EgyptAir 990 Update
The Wolk Law Firm speaks out
At the behest of the Egyptian Government, and at U.S. taxpayer expense, the NTSB has been raising additional pieces of the B-767 so analyses of other components of the wreckage can be made to see if mechanical malfunction contributed to the crash.
We at The Wolk Law Firm have been analyzing the aircraft hydraulic and flight control systems to learn if previously found flaws in other Boeing aircraft and those made by other manufacturers may have contributed to this accident.
Unlike the Boeing 737 rudder, three hydraulic actuators drive the elevators of the B-767 for each of the two panels, left and right. Therefore, it would appear at this time that a single point failure could not cause an elevator panel split or elevator pitch down in the manner suggested by the flight data recorder. For example, the autopilot was off by the time the elevator split was observed on the FDR data and there is no sign or mention of runaway elevator trim. Moreover, no pilot of any aircraft, including us, can account for the deliberate shutting down of both powerplants during the steep descent, when just pulling the power levers back to idle would have accomplished the same thing while making power available when needed once the descent was arrested.
While the NTSB has only selectively released FDR data and, therefore, the public conclusions cannot yet be tested by outside experts, further investigation and analyses are warranted to see if some unusual hydraulic or electrical malfunction would allow the elevators or either panel of them to move without physical manipulation of the control column.
In 1994, an incident was reported and investigated by the AAIB in England involving a B-747 which on takeoff suffered one of the four elevator panels to go to the down position, uncommanded by the flight deck crew. Fortunately, the other three panels were aerodynamically adequate to prevent a crash, but the incident was significant enough for the aircraft hydraulic system to be modified. The differences between the B-747 incident and the Boeing 767 flight controls are many, but this anomaly in the B-747 was a surprise, which means that vagaries in hydraulic flight controls and the role they may play in aircraft accidents, even the seemingly inexplicable ones, cannot be disregarded.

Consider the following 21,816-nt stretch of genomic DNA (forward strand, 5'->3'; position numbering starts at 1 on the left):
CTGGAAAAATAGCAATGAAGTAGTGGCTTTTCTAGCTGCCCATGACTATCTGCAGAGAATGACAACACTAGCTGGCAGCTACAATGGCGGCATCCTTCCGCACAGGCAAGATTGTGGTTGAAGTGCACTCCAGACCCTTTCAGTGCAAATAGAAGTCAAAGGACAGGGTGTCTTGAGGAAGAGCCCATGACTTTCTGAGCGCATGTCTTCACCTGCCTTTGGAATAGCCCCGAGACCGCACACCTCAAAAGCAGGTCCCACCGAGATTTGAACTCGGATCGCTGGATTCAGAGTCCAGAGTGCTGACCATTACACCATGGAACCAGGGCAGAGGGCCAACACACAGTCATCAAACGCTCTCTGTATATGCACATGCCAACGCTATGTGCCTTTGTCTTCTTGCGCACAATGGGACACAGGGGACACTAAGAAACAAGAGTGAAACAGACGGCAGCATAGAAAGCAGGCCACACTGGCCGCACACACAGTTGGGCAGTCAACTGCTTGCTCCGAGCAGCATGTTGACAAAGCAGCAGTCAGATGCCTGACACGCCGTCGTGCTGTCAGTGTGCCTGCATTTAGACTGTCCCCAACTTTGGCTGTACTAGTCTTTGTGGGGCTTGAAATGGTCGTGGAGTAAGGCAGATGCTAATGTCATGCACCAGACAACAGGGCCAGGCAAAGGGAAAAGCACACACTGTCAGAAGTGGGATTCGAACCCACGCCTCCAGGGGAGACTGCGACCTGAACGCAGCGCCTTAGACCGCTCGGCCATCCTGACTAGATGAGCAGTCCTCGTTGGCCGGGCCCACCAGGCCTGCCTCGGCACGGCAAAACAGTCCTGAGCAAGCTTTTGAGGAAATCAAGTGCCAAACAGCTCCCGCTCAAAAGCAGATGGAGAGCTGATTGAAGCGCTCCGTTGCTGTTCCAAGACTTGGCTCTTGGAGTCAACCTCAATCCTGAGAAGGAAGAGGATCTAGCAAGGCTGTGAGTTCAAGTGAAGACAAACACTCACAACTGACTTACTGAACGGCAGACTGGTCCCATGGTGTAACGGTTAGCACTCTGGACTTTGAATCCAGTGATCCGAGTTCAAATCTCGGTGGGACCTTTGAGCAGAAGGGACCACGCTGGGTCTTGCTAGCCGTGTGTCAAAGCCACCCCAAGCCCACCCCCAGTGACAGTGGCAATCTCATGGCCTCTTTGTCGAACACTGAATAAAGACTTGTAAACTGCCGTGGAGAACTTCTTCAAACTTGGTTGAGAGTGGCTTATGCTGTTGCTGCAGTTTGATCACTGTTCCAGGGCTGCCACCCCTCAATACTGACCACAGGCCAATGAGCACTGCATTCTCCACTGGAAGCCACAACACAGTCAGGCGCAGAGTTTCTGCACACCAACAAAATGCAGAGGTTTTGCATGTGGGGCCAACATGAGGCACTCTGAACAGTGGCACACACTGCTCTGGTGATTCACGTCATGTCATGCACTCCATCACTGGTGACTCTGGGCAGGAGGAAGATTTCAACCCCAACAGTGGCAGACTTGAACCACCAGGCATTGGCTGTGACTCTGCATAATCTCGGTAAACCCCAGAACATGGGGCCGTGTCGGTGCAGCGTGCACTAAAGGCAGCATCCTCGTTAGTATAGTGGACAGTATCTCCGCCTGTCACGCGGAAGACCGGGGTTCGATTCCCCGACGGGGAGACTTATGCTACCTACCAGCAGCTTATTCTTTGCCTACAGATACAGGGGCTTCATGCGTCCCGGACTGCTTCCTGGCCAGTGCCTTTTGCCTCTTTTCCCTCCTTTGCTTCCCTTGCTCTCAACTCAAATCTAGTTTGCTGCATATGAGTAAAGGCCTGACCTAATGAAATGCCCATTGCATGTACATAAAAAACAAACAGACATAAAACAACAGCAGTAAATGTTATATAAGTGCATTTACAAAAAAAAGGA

Here’s the responsible approach. The NTSB should hire experts in the field of aircraft flight controls and hydraulics to ascertain whether any one or more system malfunctions in the B-767 elevator could cause an uncommanded down elevator or elevator panel. If such a possibility exists, it must be tested against the reliable FDR data to see if that data is consistent with that type of malfunction. This would accomplish two things. First, it would restore shaken confidence in one of the world’s great airplanes. Second, if a malfunction scenario fits, immediate correction will prevent further accidents.
The NTSB was a little too quick to recommend the FBI investigate this accident as a criminal matter before doing much flight system evaluation. Little mention is made of the illegality of the captain leaving the flight deck without first asking one of the many pilots in the back to relieve him. The Boeing 767 is certificated to be flown by a minimum of two pilots, not one in the cockpit and another in the back. While the FAA and foreign certifying authorities wink at the practice, the thought of one person at the controls of an airplane certified to be flown by a minimum of two is scary either when one may be bent on murder/suicide, or faces an emergency that even two pilots may find insurmountable.
The Good Ole Boy Network is alive and well because no one in authority wants to rock the boat by prohibiting one pilot of a two pilot airplane from leaving the flight deck while in the air. Whenever I see it as a passenger, however, I hold my breath until both pilots are back in the cockpit because, while airplanes are much simpler today than when three pilots were mandated, in an emergency one pilot is often not enough. Who is to say whether the first officer of Egyptair 990 would even have attempted what he is alleged to have done if the Captain were on the flight deck and what result there would have been if the Captain had called for help before things got out of control.
We have prepared three lawsuits against Egyptair arising out of this crash, and currently represent the families of seven victims. Hopefully discovery in those cases will shed more light on the tragic events of that night.
- Arthur Alan Wolk